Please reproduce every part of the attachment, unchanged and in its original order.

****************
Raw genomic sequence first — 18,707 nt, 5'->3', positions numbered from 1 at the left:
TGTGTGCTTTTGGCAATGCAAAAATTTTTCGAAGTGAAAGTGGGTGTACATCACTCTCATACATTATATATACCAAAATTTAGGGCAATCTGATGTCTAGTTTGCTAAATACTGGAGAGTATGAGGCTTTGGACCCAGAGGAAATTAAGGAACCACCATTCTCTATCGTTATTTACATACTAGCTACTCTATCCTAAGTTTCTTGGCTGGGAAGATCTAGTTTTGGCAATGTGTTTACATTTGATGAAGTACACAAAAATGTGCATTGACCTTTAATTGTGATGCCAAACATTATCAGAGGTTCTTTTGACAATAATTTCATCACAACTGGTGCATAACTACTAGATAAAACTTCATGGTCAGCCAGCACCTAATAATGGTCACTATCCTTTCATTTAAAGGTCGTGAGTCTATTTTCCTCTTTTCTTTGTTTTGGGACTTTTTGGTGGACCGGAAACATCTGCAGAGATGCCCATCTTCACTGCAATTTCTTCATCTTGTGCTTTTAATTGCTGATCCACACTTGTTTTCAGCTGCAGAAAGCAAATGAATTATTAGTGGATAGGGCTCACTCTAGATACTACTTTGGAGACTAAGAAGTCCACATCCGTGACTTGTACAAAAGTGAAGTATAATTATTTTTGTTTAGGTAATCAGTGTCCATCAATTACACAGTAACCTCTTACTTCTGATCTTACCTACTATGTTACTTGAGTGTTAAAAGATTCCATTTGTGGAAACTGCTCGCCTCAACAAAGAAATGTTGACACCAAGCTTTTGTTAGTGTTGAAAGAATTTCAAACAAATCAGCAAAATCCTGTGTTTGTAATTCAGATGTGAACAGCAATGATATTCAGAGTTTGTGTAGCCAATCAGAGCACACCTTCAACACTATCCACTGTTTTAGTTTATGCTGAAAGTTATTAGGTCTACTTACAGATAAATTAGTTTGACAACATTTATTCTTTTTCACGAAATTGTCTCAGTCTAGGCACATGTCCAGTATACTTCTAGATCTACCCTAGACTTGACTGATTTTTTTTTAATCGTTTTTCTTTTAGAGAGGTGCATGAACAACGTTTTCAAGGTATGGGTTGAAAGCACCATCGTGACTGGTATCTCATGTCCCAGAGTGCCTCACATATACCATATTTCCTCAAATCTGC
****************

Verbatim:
Raw genomic sequence first — 18,707 nt, 5'->3', positions numbered from 1 at the left:
TGTGTGCTTTTGGCAATGCAAAAATTTTTCGAAGTGAAAGTGGGTGTACATCACTCTCATACATTATATATACCAAAATTTAGGGCAATCTGATGTCTAGTTTGCTAAATACTGGAGAGTATGAGGCTTTGGACCCAGAGGAAATTAAGGAACCACCATTCTCTATCGTTATTTACATACTAGCTACTCTATCCTAAGTTTCTTGGCTGGGAAGATCTAGTTTTGGCAATGTGTTTACATTTGATGAAGTACACAAAAATGTGCATTGACCTTTAATTGTGATGCCAAACATTATCAGAGGTTCTTTTGACAATAATTTCATCACAACTGGTGCATAACTACTAGATAAAACTTCATGGTCAGCCAGCACCTAATAATGGTCACTATCCTTTCATTTAAAGGTCGTGAGTCTATTTTCCTCTTTTCTTTGTTTTGGGACTTTTTGGTGGACCGGAAACATCTGCAGAGATGCCCATCTTCACTGCAATTTCTTCATCTTGTGCTTTTAATTGCTGATCCACACTTGTTTTCAGCTGCAGAAAGCAAATGAATTATTAGTGGATAGGGCTCACTCTAGATACTACTTTGGAGACTAAGAAGTCCACATCCGTGACTTGTACAAAAGTGAAGTATAATTATTTTTGTTTAGGTAATCAGTGTCCATCAATTACACAGTAACCTCTTACTTCTGATCTTACCTACTATGTTACTTGAGTGTTAAAAGATTCCATTTGTGGAAACTGCTCGCCTCAACAAAGAAATGTTGACACCAAGCTTTTGTTAGTGTTGAAAGAATTTCAAACAAATCAGCAAAATCCTGTGTTTGTAATTCAGATGTGAACAGCAATGATATTCAGAGTTTGTGTAGCCAATCAGAGCACACCTTCAACACTATCCACTGTTTTAGTTTATGCTGAAAGTTATTAGGTCTACTTACAGATAAATTAGTTTGACAACATTTATTCTTTTTCACGAAATTGTCTCAGTCTAGGCACATGTCCAGTATACTTCTAGATCTACCCTAGACTTGACTGATTTTTTTTTAATCGTTTTTCTTTTAGAGAGGTGCATGAACAACGTTTTCAAGGTATGGGTTGAAAGCACCATCGTGACTGGTATCTCATGTCCCAGAGTGCCTCACATATACCATATTTCCTCAAATCTGC